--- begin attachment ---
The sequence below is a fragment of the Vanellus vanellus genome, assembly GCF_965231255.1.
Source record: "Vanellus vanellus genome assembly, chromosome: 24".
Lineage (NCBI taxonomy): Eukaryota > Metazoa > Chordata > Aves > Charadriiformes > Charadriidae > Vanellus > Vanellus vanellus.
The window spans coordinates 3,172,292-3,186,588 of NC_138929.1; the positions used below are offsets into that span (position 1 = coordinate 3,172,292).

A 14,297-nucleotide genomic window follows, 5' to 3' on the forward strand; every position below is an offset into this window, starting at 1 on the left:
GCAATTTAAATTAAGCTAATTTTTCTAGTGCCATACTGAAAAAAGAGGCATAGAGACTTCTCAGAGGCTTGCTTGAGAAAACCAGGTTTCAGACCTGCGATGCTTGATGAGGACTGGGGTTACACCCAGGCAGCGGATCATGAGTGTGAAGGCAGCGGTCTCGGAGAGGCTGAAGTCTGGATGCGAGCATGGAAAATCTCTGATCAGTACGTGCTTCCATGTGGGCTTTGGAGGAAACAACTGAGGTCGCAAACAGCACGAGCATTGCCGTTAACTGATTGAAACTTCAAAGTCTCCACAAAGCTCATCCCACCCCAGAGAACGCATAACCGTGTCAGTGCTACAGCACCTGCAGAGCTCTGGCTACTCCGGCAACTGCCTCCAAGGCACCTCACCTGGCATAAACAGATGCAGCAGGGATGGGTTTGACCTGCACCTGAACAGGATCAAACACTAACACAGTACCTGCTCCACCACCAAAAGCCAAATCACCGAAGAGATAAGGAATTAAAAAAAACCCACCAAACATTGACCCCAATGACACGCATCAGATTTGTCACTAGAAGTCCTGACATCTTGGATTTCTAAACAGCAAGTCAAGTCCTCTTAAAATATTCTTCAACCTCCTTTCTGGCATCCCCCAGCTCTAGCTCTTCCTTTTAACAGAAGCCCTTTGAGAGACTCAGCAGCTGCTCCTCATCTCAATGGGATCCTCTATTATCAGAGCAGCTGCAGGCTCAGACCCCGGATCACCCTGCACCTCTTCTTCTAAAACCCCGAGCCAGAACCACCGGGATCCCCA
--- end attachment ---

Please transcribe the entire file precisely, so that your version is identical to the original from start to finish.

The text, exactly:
The sequence below is a fragment of the Vanellus vanellus genome, assembly GCF_965231255.1.
Source record: "Vanellus vanellus genome assembly, chromosome: 24".
Lineage (NCBI taxonomy): Eukaryota > Metazoa > Chordata > Aves > Charadriiformes > Charadriidae > Vanellus > Vanellus vanellus.
The window spans coordinates 3,172,292-3,186,588 of NC_138929.1; the positions used below are offsets into that span (position 1 = coordinate 3,172,292).

A 14,297-nucleotide genomic window follows, 5' to 3' on the forward strand; every position below is an offset into this window, starting at 1 on the left:
GCAATTTAAATTAAGCTAATTTTTCTAGTGCCATACTGAAAAAAGAGGCATAGAGACTTCTCAGAGGCTTGCTTGAGAAAACCAGGTTTCAGACCTGCGATGCTTGATGAGGACTGGGGTTACACCCAGGCAGCGGATCATGAGTGTGAAGGCAGCGGTCTCGGAGAGGCTGAAGTCTGGATGCGAGCATGGAAAATCTCTGATCAGTACGTGCTTCCATGTGGGCTTTGGAGGAAACAACTGAGGTCGCAAACAGCACGAGCATTGCCGTTAACTGATTGAAACTTCAAAGTCTCCACAAAGCTCATCCCACCCCAGAGAACGCATAACCGTGTCAGTGCTACAGCACCTGCAGAGCTCTGGCTACTCCGGCAACTGCCTCCAAGGCACCTCACCTGGCATAAACAGATGCAGCAGGGATGGGTTTGACCTGCACCTGAACAGGATCAAACACTAACACAGTACCTGCTCCACCACCAAAAGCCAAATCACCGAAGAGATAAGGAATTAAAAAAAACCCACCAAACATTGACCCCAATGACACGCATCAGATTTGTCACTAGAAGTCCTGACATCTTGGATTTCTAAACAGCAAGTCAAGTCCTCTTAAAATATTCTTCAACCTCCTTTCTGGCATCCCCCAGCTCTAGCTCTTCCTTTTAACAGAAGCCCTTTGAGAGACTCAGCAGCTGCTCCTCATCTCAATGGGATCCTCTATTATCAGAGCAGCTGCAGGCTCAGACCCCGGATCACCCTGCACCTCTTCTTCTAAAACCCCGAGCCAGAACCACCGGGATCCCCA